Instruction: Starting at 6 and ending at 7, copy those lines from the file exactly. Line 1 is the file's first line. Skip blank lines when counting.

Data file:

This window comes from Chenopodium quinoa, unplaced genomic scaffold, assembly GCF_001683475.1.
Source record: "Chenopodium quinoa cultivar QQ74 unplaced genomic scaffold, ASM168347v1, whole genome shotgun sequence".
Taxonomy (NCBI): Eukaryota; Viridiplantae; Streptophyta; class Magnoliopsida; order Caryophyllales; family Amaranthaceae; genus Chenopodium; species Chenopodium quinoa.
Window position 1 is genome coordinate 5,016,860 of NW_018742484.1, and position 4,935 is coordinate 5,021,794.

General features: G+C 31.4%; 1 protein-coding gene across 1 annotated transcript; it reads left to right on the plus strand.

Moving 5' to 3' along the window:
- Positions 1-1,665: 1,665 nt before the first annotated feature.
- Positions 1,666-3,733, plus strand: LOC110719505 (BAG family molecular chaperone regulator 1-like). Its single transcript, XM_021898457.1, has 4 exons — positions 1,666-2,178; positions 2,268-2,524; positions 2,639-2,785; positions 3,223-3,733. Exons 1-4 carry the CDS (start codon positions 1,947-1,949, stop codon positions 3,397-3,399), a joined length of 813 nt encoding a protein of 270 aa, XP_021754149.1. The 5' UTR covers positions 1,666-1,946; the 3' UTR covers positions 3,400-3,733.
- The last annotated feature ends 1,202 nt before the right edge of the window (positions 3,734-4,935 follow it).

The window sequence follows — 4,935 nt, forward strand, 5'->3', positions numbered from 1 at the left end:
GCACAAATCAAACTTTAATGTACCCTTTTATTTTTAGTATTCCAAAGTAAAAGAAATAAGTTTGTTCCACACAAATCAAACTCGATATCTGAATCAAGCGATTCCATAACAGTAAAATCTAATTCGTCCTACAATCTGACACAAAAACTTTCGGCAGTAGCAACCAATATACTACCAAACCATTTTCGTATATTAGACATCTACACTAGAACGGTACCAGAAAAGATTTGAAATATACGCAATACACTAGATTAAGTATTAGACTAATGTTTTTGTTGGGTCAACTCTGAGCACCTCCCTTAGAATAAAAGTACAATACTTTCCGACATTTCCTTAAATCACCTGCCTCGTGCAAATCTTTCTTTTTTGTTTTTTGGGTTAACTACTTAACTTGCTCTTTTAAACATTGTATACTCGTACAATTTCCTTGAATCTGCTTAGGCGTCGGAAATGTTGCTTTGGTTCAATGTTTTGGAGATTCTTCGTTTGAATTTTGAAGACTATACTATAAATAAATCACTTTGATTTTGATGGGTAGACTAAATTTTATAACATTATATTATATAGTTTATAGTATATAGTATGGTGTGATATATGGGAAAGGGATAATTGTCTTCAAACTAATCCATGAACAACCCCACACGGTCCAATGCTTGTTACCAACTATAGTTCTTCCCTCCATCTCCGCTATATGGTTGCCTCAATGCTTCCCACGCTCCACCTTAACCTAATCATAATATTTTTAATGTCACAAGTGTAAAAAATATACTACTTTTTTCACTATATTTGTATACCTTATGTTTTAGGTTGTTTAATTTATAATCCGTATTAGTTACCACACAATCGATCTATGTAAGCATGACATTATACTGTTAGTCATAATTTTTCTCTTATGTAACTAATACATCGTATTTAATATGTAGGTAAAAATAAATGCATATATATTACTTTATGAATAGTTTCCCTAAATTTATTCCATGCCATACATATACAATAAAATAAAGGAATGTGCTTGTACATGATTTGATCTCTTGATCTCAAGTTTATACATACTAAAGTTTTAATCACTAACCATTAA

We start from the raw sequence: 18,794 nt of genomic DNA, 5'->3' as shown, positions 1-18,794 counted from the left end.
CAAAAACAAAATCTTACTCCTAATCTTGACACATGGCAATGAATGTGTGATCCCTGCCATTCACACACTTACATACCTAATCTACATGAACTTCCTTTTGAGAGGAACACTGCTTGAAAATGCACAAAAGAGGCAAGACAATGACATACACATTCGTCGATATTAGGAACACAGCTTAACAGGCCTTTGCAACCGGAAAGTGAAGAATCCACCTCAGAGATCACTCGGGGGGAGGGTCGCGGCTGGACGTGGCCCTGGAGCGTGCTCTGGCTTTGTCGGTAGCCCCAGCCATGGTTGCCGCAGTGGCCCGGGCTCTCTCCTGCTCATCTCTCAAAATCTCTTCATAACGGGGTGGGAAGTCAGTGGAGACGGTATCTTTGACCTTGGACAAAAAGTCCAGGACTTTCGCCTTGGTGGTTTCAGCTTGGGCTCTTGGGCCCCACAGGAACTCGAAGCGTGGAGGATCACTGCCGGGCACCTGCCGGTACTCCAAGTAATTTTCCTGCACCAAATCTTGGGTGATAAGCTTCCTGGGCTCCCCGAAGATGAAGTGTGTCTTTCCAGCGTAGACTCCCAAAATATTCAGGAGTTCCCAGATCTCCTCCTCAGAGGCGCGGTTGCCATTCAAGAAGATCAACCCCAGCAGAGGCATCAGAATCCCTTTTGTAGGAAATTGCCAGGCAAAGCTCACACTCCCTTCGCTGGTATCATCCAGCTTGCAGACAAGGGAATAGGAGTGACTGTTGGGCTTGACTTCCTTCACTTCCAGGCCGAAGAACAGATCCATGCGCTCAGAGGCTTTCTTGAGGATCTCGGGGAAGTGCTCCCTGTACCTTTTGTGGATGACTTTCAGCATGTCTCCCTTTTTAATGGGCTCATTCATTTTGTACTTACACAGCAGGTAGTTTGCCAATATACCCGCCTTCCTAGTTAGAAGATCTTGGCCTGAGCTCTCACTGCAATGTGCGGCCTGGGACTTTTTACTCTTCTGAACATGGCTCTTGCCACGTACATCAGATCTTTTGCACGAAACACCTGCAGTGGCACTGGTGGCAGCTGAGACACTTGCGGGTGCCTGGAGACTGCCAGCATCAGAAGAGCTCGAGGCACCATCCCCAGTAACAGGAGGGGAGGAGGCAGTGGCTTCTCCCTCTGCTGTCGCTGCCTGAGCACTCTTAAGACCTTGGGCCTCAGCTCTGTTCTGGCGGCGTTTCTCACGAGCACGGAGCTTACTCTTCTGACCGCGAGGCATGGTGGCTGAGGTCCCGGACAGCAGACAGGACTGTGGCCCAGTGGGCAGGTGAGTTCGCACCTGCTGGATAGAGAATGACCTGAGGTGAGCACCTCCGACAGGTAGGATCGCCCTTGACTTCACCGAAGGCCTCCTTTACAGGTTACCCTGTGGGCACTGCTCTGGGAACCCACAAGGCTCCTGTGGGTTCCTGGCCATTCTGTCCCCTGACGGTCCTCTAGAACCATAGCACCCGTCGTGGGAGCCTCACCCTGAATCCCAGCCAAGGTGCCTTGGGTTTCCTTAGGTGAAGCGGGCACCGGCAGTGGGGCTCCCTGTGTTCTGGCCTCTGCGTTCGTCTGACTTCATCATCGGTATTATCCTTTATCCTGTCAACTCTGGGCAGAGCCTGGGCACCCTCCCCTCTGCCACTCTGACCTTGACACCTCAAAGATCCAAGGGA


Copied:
Moving 5' to 3' along the window:
- Positions 1-1,665: 1,665 nt before the first annotated feature.